Joan and I got acquainted in the mid-1980s when I was working at Barneys in downtown Manhattan. At this point Ms. Rivers was a major TV star and a major customer. We were wardrobing her for her nightly chat show—she favored Chanel, Valentino, Geoffrey Beene, and Karl Lagerfeld—but, unlike the freebie-crazed celebs of today, she always ended up buying most of the high-priced designer schmattas. Cheap she is not.

Joan was at the store constantly for fittings. It was during this time that I got to study this bitchy broad up close … only to find out that she was anything but. Joan Rivers is shockingly thoughtful, polite, and kind. Quel paradoxe! The viper-tongued vixen is actually a total softie who was idolized by the Barneys staff. She remembered names, birthdays, traumas, hysterectomies, dead pets, live pets. If anybody got pregnant or kicked the bucket, Joan was the first to offer congrats or condolences. Look up the word hamische in the Yiddish dictionary: Next to it you will find a picture of Joan Alexandra Rivers, nee Molinsky.

In 1990 I decided it was time to pay tribute to our favorite customer by creating a Joan Rivers holiday window homage. I commissioned a life-size caricature from artist Martha King. Also in this diorama was a replica of Joan’s beloved Yorkie, Spike. The other major prop was a June Allyson wreath constructed entirely of Depends adult diapers (fresh and unworn). It was quickly edited from the window when I realized it was not producing any laughs, because it resembled a depressingly lumpy life preserver.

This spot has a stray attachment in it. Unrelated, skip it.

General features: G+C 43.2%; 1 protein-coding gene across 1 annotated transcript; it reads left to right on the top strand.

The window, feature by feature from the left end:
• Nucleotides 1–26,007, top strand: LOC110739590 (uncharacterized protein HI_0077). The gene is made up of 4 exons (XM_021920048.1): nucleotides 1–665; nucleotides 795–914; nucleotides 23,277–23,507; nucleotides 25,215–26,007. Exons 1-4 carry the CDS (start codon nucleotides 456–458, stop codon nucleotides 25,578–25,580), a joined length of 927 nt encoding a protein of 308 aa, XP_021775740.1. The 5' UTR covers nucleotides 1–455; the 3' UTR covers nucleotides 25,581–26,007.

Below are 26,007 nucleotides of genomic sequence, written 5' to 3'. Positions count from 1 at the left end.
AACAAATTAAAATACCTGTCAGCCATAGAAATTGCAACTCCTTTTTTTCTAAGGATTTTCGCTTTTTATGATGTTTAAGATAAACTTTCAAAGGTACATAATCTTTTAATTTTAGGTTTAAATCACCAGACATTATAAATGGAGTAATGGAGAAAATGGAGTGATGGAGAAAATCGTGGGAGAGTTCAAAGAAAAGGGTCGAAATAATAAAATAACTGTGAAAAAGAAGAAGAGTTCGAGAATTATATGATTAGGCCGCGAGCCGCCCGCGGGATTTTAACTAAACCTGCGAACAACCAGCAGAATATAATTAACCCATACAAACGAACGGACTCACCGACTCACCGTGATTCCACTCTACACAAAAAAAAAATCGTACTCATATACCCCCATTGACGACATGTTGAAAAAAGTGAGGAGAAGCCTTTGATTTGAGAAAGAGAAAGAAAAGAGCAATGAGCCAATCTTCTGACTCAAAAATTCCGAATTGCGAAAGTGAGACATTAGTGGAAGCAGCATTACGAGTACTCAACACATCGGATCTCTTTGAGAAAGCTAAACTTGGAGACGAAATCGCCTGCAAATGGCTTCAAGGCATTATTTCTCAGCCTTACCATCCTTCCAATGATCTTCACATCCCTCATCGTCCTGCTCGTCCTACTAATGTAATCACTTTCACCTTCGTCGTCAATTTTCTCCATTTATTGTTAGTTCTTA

The discarded diaper wreath left us in need of a little humorous garnish. Joan to the rescue, again! Before you could say, “Borscht Belt,” Joan had faxed through some thigh-slapping holiday one-liners, which covered a banner we draped across the back of the window, much to the delight of passersby:

“My idea of a stocking stuffer is Shelley Winters.”

Ba-dum-bum.

“I really got into the Christmas spirit this year. I hung a wreath on the neighborhood flasher.”

Ba-dum-bum.

“Twas the night before Christmas and all through the house/ There was still nothing happening under this blouse.”

Back then one of Joan’s comedic leitmotifs was her sex life, or absence thereof. When she wasn’t bemoaning the lack of activity under her blouse, she was voicing her loud and proud commitment to plastic surgery. Joan basically invented the contemporary enthusiasm for “getting work done.” (Decades later she remains its most vocal, and visual, proponent and has appeared on three—count ’em—episodes of Nip/Tuck.) Joan is, after all, the woman who famously holiday-gifted her staff with “the plastic surgery procedure of your choice” in lieu of a ham.